CPMs for social advertising are at record lows. “There’s an opportunity there, by focusing on efficiency and digital innovation right now is a great time to build loyalty for consumer,” La France said. “Gains are obviously going to vary by industry, but the brands that invest in the new technologies that are necessary to operate today are the ones that will thrive in the years to come.”
In fact, Nielsen has predicted that businesses that do invest will see long-term growth in online purchasing as a result. For many brands, this means turning to advances in AI to help sort through the clutter. In marketing, AI has been useful for streamlining content management, surfacing visual trends and predicting how content will perform with a brand’s audience before publishing it.
“This is Dash Hudson’s arena,” La France said. “We’ve built a propriety AI technology called Vision, which powers insights on all of your brand’s digital assets. So essentially, Vision sees a photo the same way that a human eye does, picking up thousands of visual elements in a photo like tone, texture and depth of field. Vision then ties these data points to a brand’s historical content performance data across owned, earned and paid content to interpret, which visuals your consumer responds to.”
Further, Vision provides real-time learning and growing data, keeping the pulse on audience sentiment. During today’s climate, as audience sentiment changes rapidly, La France notes this is especially important to build strategies.
Dash Hudson’s AI can also assist brands in surfacing original content that will resonate with today’s consumer as restrictions prevent the ability to create new content, through a brand’s archival library. To illustrate, La France points to Versace’s post of a Richard Avedon shot of Versace’s home campaign from 1995-97. The post received 400,000 more likes and a 112 percent increase in engagement.
“At this moment where we don’t have to sell products, and in fact, many of us cannot, there’s nothing wrong with shoring up your brand identity and reminding consumers why they fell in love with you and follow you in the first place,” La France said.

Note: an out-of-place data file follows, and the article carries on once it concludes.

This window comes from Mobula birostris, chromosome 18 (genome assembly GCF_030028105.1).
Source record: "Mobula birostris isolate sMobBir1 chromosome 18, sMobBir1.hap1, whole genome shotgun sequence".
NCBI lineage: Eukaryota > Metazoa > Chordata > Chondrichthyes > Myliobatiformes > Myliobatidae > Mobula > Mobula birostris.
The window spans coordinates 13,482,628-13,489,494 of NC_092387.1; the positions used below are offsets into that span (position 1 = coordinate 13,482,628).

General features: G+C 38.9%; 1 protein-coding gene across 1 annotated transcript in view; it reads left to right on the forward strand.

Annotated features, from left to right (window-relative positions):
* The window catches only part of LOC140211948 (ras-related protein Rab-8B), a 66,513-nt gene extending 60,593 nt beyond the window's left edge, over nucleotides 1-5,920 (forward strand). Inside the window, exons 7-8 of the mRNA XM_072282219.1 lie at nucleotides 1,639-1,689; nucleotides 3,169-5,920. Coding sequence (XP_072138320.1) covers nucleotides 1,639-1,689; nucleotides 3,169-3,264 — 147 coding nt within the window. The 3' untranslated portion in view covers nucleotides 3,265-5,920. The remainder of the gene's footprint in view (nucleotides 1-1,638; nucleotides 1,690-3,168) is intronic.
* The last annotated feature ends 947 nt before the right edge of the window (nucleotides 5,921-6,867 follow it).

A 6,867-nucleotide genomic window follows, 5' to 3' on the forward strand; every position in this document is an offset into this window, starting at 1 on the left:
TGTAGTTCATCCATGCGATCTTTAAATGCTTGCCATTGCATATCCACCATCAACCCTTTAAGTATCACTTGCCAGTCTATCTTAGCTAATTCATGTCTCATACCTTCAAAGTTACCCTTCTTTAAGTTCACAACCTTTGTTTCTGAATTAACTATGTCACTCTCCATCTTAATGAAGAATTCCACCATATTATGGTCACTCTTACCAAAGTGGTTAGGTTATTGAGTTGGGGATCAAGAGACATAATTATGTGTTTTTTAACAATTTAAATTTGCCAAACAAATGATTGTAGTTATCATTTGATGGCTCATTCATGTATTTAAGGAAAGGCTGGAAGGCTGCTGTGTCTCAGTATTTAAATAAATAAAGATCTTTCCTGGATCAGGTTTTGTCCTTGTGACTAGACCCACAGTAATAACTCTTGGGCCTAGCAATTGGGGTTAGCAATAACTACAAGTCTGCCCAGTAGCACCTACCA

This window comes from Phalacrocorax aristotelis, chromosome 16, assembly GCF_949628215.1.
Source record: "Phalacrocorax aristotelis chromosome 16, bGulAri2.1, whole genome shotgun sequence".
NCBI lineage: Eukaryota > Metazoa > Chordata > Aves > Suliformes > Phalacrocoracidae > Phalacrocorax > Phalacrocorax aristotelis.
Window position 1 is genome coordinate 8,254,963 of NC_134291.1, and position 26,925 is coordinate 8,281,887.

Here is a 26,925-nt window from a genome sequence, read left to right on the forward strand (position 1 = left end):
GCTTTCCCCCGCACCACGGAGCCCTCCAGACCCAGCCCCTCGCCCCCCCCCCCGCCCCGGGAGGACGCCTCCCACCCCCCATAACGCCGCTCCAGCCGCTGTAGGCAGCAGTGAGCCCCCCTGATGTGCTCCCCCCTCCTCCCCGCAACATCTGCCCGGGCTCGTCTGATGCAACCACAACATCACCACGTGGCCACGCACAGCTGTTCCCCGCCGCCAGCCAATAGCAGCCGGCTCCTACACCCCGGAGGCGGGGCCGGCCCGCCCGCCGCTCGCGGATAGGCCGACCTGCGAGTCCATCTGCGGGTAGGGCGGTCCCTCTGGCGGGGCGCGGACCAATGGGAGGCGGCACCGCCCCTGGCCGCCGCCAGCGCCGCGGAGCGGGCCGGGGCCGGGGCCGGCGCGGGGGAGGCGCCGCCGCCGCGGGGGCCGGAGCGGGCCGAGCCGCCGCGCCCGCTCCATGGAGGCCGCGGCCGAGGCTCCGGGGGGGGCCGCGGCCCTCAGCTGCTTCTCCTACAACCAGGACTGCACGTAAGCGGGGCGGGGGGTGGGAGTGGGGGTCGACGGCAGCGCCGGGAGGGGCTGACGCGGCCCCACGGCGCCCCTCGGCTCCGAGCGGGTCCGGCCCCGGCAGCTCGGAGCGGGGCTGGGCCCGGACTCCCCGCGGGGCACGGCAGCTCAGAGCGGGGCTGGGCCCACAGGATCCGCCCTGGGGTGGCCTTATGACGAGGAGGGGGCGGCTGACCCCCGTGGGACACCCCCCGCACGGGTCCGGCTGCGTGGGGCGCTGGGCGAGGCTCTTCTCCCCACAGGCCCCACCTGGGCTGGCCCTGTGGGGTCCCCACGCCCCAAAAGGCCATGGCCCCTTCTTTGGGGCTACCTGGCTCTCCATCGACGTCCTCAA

Beyond finding the right content, brands need to drive results across channels. La France shares that often on Dash Hudson’s platform her team hears that brands need to bridge the gap between organic and paid storytelling.
Last year, Dash Hudson tested Vision’s predictions for paid ad placements with Revolve. “[We] ran Facebook ad testing with two images,” La France said. “They had the same targeting and the same budget. Same copy. We wanted to see if the AI technology could also predict performance for return on ad spend, not just engagement.
“The styled image with an influencer was selected to drive more sales when we ran it through Facebook’s AV testing, and we saw a 70 percent lift in return on ad spend,” La France said. “It also achieved a 95 percent increase in average order value, indicating that investing in the right creative can not only be more effective in terms of spend on social commerce platforms, but it also has the potential to increase the amount consumers will spend with you.”
Another place where top-performing user-generated content showed to make an impact is on a brand’s site. The styled imagery shows consumers how the featured products will fit into their lives. Brands are able to tie these images on Instagram through shoppable widgets, carousels and galleries, which inspire shoppers to visit the brand’s site.
Overall, La France says it is important that brands create a “full-funnel experience.”
“Too often we’re seeing brands only focus on [on-site] style content across their social commerce touchpoints when they need to be taking a data-backed approach to their content at every stage of the funnel, especially now, when you have the opportunity to build brand loyalty,” La France said. “With AI in your toolkit, you can feel confident that you’re optimizing your creative at every single interaction that consumers have with your brand.”